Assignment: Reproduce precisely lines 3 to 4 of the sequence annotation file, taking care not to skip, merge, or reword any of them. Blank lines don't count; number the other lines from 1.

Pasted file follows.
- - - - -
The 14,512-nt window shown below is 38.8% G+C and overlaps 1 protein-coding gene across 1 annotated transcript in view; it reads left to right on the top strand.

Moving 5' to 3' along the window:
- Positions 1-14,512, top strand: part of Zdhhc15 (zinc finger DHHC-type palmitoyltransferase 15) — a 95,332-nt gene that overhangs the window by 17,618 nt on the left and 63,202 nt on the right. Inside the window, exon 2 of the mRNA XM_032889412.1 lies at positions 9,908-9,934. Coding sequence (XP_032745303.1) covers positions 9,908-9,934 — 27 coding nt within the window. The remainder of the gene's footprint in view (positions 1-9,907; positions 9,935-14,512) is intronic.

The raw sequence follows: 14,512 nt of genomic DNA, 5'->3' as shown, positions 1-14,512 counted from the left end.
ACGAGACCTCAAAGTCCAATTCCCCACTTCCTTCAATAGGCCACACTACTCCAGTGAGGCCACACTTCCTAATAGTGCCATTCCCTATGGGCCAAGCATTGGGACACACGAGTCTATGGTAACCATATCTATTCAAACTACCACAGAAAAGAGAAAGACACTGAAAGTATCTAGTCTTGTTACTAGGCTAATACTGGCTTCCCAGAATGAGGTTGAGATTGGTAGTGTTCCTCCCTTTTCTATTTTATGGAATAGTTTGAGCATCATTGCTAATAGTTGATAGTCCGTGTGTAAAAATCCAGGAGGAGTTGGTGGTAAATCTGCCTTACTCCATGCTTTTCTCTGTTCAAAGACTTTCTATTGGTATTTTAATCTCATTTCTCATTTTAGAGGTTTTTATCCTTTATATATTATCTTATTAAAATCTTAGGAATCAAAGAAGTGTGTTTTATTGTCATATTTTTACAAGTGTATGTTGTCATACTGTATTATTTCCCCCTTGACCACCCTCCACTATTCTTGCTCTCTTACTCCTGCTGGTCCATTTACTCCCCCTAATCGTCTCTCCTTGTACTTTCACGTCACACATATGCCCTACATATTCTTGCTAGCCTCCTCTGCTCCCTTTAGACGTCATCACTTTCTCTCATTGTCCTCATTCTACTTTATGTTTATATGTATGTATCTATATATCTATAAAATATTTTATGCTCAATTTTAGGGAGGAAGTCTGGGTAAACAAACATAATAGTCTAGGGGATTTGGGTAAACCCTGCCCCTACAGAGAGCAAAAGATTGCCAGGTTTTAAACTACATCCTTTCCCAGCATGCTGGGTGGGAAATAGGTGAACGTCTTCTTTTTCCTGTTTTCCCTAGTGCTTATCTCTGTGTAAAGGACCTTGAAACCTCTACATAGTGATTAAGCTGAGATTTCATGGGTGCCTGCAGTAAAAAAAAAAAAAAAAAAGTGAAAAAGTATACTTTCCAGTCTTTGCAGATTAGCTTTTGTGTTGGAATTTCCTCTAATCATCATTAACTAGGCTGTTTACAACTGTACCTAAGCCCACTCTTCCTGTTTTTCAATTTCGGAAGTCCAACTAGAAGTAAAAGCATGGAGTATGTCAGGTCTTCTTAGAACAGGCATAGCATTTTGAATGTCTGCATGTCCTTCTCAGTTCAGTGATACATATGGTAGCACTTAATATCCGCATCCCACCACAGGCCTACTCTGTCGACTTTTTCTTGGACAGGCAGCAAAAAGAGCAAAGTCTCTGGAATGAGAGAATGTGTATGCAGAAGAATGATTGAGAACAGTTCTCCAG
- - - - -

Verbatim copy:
- Positions 1-14,512, top strand: part of Zdhhc15 (zinc finger DHHC-type palmitoyltransferase 15) — a 95,332-nt gene that overhangs the window by 17,618 nt on the left and 63,202 nt on the right. Inside the window, exon 2 of the mRNA XM_032889412.1 lies at positions 9,908-9,934. Coding sequence (XP_032745303.1) covers positions 9,908-9,934 — 27 coding nt within the window. The remainder of the gene's footprint in view (positions 1-9,907; positions 9,935-14,512) is intronic.

The raw sequence follows: 14,512 nt of genomic DNA, 5'->3' as shown, positions 1-14,512 counted from the left end.